Skip to main content

Peter Pilotto Tricks Out a Florentine Palazzo in Digital Prints for Pitti Uomo

FLORENCE--For their presentation as the guest womenswear designers at Pitti W, Peter Pilotto and Christopher De Vos geeked out. In the very best way.

FLORENCE--For their presentation as the guest womenswear designers at Pitti W, Peter Pilotto and Christopher De Vos geeked out. In the very best way.

The London-based designers are known for their prints and this season (their second ever resort collection) they went in a decidedly more high-tech direction, creating patterns using a specially-designed computer program. Think of it as a digital kaleidoscope: Pilotto and De Vos came up with some imagery as inspiration (illuminated manuscripts from the 16th century and Celtic designs) and their art director/website designer Jonny Lu coded a program to generate patterns based on those images, each one different from the next--like fashion snowflakes.

"I designed their website but this is the first time they've used the digital process to create the prints," Lu told me. "I designed the program and then I sat with them for many hours and they kind of curated what we programmed. They would be like 'I really like this shape or that shape'--it was a long collaborative process."

The storied palazzos of Florence proved the perfect location to showcase Pilotto's utterly modern computer generated prints. "We were talking about how endless the possibilities were [using this program] and how we had to do a presentation with it but at the same time we knew we couldn't do it financially," Pilotto said. "And then a week later, Pitti called."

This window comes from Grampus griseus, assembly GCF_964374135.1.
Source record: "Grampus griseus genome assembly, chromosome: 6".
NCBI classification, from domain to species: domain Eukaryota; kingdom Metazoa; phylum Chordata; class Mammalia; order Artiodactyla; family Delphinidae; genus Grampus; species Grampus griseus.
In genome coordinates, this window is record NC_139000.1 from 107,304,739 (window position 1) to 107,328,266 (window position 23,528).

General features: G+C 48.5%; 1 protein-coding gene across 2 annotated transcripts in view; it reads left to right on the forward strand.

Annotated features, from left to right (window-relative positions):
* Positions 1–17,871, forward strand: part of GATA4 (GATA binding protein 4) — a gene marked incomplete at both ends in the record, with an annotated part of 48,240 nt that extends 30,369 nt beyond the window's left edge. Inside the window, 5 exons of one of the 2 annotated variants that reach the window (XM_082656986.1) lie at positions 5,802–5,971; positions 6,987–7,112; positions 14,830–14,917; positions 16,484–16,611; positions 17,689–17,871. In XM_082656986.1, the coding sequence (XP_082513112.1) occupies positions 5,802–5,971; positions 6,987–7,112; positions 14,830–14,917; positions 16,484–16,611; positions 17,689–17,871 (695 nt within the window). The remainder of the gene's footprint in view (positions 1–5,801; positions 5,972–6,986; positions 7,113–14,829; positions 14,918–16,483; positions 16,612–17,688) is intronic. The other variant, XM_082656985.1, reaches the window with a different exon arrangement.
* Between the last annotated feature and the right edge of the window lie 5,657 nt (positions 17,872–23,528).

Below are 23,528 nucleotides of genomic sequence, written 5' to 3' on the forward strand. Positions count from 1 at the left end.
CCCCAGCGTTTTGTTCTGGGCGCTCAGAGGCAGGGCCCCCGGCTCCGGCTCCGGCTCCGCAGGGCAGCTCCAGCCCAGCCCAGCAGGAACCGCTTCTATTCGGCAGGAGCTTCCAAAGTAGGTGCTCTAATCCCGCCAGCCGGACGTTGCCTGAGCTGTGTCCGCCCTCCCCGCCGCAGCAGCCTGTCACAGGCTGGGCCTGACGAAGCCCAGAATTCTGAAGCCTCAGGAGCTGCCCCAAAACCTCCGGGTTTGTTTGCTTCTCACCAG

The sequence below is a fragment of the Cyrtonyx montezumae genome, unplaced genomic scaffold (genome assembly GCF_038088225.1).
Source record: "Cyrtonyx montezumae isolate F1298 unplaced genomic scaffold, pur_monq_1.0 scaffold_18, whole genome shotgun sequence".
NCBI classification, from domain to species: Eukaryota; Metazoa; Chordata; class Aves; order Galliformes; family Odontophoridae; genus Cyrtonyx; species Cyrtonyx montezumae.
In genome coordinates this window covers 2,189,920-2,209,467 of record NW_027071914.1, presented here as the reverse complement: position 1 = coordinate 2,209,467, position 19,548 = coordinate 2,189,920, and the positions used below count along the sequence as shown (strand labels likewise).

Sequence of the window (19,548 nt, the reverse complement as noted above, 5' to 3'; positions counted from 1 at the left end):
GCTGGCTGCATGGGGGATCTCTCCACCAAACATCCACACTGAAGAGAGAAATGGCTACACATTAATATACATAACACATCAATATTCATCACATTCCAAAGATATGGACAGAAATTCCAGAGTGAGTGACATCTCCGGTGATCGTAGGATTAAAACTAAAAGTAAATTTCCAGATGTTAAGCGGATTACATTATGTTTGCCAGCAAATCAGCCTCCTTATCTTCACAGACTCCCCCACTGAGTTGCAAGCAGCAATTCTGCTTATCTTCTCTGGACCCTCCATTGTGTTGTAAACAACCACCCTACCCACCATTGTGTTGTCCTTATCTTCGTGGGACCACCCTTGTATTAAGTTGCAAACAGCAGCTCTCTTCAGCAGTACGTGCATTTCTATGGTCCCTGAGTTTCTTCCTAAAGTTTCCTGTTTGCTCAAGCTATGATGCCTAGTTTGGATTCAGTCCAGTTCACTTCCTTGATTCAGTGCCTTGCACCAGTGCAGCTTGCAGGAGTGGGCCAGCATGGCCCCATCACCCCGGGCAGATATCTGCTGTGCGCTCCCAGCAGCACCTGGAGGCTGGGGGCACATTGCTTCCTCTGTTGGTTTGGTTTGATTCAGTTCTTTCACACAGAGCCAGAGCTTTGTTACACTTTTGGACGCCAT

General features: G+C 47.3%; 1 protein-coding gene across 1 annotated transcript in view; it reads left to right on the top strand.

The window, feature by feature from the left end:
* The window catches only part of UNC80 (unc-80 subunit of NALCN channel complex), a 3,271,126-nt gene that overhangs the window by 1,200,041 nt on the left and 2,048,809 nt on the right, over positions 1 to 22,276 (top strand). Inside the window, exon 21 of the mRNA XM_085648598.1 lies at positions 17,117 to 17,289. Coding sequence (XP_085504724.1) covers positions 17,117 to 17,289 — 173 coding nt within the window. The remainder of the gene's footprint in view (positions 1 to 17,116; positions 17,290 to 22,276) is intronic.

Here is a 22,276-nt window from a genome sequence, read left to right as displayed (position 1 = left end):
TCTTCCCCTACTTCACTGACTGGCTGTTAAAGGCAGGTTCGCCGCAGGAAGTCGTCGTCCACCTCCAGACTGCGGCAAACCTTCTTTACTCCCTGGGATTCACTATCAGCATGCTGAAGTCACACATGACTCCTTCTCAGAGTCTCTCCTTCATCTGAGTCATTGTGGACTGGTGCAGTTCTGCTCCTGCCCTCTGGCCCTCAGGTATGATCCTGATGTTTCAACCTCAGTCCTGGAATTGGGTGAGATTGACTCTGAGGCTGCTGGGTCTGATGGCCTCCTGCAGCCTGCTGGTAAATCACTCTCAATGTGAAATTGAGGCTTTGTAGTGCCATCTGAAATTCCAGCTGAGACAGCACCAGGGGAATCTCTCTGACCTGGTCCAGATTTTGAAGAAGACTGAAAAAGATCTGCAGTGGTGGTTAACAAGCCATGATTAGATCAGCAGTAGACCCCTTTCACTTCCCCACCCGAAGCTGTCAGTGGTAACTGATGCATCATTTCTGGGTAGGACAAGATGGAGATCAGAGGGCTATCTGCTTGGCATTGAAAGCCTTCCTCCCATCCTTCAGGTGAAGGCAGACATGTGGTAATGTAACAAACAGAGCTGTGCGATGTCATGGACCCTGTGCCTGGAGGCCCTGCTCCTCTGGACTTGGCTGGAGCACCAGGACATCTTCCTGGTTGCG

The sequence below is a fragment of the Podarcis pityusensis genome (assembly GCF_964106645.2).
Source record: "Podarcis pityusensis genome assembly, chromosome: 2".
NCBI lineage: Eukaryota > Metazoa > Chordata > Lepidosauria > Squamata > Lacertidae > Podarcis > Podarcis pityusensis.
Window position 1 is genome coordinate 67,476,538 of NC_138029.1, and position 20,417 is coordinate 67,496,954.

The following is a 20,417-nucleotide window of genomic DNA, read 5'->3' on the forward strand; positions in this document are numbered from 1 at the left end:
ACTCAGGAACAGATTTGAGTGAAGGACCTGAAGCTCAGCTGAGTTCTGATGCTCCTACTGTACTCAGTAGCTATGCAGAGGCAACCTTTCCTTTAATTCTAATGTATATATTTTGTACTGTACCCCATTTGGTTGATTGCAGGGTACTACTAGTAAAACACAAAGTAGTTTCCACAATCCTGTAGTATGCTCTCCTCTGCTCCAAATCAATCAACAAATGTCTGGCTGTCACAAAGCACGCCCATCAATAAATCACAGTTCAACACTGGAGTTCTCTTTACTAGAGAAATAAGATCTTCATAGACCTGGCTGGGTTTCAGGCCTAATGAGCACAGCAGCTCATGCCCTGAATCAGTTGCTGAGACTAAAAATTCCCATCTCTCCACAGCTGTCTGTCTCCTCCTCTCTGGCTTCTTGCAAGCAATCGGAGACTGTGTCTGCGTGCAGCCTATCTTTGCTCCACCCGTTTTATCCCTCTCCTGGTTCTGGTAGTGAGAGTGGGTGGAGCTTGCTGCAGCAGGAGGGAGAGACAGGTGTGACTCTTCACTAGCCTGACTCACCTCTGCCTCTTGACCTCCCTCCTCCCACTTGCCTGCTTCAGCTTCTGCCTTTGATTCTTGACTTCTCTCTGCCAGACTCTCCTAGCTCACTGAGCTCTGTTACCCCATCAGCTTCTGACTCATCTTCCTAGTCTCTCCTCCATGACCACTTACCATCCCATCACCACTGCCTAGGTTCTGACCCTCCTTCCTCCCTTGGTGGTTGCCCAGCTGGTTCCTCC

And so Pilotto and De Vos knew exactly what they wanted to do at Pitti, which was essentially to tornado through the Palazzo Borghese, a structure that dates back to the 15th century, and leave their digital prints strewn everywhere in their wake. The carpets on the wooden stairways, the walls behind old marble statues, all of it was covered in geometric prints from Peter Pilotto's resort collection. In one room, a screen, controlled by an iPhone (what else), projected the computer generated prints that interacted with the party, the prints becoming more dynamic as the party picked up steam.

Scroll to Continue

Recommended Articles

But leaving parts of the original palazzo on display--the chandeliers, sculptures, the marble--was important to Peter Pilotto, too. "I think what's interesting is having this digital environment within the traditional palazzo," said De Vos."We wanted to make sure that you could see the contrast of all the features of the palazzo against the constantly evolving digital screens."

So what's next for Peter Pilotto with this groundbreaking new technology?

"I think we want to carry on having more presentations and thinking how we can use do online presentations as well," Pilotto said. "The possibilities are endless," De Vos said, a phrase that both he and Pilotto uttered many times through the course of their presentation, but one that certainly bore repeating because, well, it's so true.

Click through to see more photos of Peter Pilotto's Pitti installation.